Prednisone has many uses, but it’s another common prescription for allergies. It’s a corticosteroid, meaning it’s a synthetic steroid. It mimics a natural hormone that your dog’s body already produces.
Its job is to suppress immune system responses and reduce inflammation. Prednisone is commonly prescribed for short-term use because it’s quick and effective. The downside is that this medication is also tough on your dog’s organs, like the liver and kidneys. Repeat and long-term use of Prednisone is not recommended.
Prednisone can also have some side effects like unwanted weight gain and digestive issues in some dogs, so you will need to monitor your dog’s health while he’s on the medication.
3. Cytopoint Injections for Dogs
Unlike typical immunosuppressants like Apoquel and Prednisone, Cytopoint mimics antibodies by locating and neutralizing the proteins that send the itch signal to the brain. It’s still suppressing a part of the immune system, but instead of telling the immune system not to react at all, it just stops the signal that tells your dog to scratch like crazy.
Cytopoint is especially recommended for managing atopic dermatitis as it provides a much longer relief from symptoms, 4-8 weeks on average, and a larger window to heal your dog’s skin while he’s itch-free.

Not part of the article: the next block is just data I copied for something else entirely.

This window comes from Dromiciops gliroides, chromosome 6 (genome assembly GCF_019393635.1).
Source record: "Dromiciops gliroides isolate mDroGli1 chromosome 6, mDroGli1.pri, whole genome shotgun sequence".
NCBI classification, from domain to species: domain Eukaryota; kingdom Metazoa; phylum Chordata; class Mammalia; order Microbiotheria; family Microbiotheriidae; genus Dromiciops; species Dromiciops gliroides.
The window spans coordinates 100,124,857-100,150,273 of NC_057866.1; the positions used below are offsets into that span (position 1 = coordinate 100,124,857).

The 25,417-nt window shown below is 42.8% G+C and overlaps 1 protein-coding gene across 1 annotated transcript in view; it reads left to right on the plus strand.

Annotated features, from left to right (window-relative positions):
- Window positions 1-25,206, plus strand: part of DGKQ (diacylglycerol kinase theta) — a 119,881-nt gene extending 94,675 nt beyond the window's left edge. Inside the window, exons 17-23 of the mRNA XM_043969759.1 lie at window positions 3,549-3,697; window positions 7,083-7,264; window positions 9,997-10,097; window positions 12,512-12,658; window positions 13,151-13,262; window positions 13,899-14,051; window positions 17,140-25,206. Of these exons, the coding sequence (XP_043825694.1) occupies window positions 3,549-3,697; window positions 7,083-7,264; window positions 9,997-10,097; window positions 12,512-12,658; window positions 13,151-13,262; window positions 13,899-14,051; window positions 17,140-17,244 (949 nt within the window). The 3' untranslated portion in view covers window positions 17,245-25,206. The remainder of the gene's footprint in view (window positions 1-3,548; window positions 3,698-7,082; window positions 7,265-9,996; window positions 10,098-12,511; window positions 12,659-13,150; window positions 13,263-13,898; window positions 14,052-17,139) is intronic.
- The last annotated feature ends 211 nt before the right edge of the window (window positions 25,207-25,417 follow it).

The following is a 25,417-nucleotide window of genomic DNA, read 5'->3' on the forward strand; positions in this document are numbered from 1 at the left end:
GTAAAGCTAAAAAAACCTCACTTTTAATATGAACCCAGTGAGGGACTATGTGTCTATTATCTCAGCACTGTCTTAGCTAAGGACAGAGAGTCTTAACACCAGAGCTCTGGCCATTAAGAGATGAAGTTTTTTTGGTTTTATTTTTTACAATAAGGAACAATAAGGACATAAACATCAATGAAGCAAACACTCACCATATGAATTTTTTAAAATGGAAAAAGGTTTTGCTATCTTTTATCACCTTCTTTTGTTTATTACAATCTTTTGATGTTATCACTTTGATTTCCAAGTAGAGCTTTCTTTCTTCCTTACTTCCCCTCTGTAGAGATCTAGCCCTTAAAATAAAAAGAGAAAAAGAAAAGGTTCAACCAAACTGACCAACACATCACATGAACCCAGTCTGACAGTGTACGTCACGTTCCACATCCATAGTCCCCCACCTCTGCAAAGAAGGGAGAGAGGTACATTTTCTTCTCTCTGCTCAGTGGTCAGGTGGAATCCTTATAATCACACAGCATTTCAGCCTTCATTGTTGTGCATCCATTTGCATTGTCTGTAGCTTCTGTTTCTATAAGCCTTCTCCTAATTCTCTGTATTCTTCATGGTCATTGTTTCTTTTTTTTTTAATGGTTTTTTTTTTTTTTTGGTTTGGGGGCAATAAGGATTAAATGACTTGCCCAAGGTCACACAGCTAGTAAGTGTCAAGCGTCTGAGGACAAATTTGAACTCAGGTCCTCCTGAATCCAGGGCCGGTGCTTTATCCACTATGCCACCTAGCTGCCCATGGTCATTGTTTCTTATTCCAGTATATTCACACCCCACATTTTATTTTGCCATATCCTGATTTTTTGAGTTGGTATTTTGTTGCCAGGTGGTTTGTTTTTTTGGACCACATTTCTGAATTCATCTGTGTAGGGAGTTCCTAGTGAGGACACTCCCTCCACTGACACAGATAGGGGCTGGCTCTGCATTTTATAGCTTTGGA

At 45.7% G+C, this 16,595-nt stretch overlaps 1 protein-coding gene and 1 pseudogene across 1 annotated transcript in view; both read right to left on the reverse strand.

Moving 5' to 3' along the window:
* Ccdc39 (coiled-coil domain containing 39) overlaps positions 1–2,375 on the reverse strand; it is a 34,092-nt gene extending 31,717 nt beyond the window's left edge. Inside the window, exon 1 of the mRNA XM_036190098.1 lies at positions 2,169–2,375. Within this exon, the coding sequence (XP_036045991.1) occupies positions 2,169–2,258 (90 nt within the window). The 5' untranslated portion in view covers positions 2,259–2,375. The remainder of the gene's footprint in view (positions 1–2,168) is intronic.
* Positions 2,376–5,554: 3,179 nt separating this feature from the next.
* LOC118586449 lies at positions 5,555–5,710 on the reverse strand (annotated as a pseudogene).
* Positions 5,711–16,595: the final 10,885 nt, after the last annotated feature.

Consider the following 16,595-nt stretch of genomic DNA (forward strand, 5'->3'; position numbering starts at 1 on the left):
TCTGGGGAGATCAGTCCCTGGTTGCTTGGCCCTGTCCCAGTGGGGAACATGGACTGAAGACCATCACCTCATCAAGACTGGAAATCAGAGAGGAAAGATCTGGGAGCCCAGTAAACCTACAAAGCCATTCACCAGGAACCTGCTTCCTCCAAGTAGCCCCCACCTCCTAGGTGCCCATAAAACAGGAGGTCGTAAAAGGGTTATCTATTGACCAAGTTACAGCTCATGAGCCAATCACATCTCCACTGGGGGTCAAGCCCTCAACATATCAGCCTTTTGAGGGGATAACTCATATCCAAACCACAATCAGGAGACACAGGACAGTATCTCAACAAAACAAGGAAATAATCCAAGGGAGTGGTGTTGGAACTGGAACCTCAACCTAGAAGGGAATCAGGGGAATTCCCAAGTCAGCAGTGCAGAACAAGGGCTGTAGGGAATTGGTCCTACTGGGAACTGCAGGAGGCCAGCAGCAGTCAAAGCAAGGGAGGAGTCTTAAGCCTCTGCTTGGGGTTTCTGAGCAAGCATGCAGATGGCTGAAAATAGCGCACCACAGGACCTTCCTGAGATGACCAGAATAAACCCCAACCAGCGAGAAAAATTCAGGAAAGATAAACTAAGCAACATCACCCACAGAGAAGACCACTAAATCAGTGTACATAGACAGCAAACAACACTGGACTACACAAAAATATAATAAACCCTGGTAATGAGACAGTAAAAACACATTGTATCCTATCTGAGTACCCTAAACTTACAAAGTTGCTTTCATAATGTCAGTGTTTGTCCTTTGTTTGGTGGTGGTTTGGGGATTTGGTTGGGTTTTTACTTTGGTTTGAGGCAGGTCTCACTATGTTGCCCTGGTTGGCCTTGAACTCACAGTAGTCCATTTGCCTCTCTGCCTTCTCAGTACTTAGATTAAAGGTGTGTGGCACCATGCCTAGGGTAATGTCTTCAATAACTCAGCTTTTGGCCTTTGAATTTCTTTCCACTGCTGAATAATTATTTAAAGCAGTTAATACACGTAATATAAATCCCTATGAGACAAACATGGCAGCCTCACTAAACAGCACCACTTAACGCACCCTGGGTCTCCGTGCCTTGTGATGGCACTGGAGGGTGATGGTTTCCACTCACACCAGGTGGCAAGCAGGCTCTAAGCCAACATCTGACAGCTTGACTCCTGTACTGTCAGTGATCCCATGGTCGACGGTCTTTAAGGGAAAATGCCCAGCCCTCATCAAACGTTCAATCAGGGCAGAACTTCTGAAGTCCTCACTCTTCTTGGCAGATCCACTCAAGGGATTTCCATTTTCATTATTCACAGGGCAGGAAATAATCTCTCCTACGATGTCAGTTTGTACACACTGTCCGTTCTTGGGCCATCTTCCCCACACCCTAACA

The other benefit, of course, is that daily treatments aren’t required, just monthly or quarterly shots. These shots are pricey, but can, in some cases, can end up being cheaper than other medications that need to be refilled over and over for long-term relief.
This or That?
We get it. Seeing your pet suffer in any way is hard! Whether it be from itchy skin, irritated hot spots or something else, you’re not the first to lose sleep at night wondering how you can ease their discomfort.
Dealing with allergies in pets can be extra tricky. Often we’ll find ourselves playing a game of This or That? With so many variables to rule out, sometimes it can be difficult to determine just what’s causing your dog to have an allergic reaction.
If you’ve noticed your pet showing symptoms of food or seasonal allergies, don’t panic. Start by checking for any tiny critters, like fleas or ticks, that could be causing the reaction before jumping to any other conclusions. While checking for bug bites, be sure to scan the area of discomfort for hot spots or sores. It’s important to find these early on to avoid infection.
To offer some immediate relief, give your dog a nice, warm bath with a sensitive-skin shampoo or even just water to soothe their irritated skin! A fresh, clean coat can alleviate the itch or soreness, at least temporarily, while you try to figure out the underlying cause and schedule a time to see the vet.
Does your dog struggle with seasonal allergies? Share your story, your struggles, and your successes in the comments below!